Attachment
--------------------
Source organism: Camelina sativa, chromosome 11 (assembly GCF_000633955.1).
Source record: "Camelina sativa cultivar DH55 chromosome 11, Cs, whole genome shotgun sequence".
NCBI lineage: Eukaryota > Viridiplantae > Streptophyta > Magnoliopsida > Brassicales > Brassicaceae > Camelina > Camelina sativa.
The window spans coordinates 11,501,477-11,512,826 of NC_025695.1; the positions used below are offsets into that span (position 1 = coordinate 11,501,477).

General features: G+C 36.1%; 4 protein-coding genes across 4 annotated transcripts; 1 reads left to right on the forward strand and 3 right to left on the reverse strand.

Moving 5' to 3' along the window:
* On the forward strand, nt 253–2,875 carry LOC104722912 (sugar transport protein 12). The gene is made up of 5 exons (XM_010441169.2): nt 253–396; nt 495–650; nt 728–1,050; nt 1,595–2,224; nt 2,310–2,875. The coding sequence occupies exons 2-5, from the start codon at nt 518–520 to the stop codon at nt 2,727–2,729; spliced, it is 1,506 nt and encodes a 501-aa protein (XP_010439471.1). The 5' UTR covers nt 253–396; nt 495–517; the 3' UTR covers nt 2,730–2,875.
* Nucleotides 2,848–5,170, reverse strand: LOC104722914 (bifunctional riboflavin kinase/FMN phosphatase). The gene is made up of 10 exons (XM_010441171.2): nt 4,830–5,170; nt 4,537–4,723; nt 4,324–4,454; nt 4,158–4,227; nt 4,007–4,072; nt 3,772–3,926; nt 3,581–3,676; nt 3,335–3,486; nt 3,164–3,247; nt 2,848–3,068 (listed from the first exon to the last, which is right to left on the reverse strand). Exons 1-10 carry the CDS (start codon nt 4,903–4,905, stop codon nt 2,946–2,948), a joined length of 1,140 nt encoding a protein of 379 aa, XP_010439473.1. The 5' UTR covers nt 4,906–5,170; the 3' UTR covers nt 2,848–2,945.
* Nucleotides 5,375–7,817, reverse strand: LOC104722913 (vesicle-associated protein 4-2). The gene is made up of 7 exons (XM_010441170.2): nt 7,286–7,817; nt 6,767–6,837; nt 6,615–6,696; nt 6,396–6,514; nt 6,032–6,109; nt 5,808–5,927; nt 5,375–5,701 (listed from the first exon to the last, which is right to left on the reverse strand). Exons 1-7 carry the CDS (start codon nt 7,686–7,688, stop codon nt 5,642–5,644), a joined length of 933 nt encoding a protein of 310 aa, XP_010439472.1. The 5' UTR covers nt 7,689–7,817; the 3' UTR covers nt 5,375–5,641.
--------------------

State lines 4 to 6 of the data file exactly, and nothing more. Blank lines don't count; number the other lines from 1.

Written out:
The window spans coordinates 11,501,477-11,512,826 of NC_025695.1; the positions used below are offsets into that span (position 1 = coordinate 11,501,477).

General features: G+C 36.1%; 4 protein-coding genes across 4 annotated transcripts; 1 reads left to right on the forward strand and 3 right to left on the reverse strand.

Moving 5' to 3' along the window: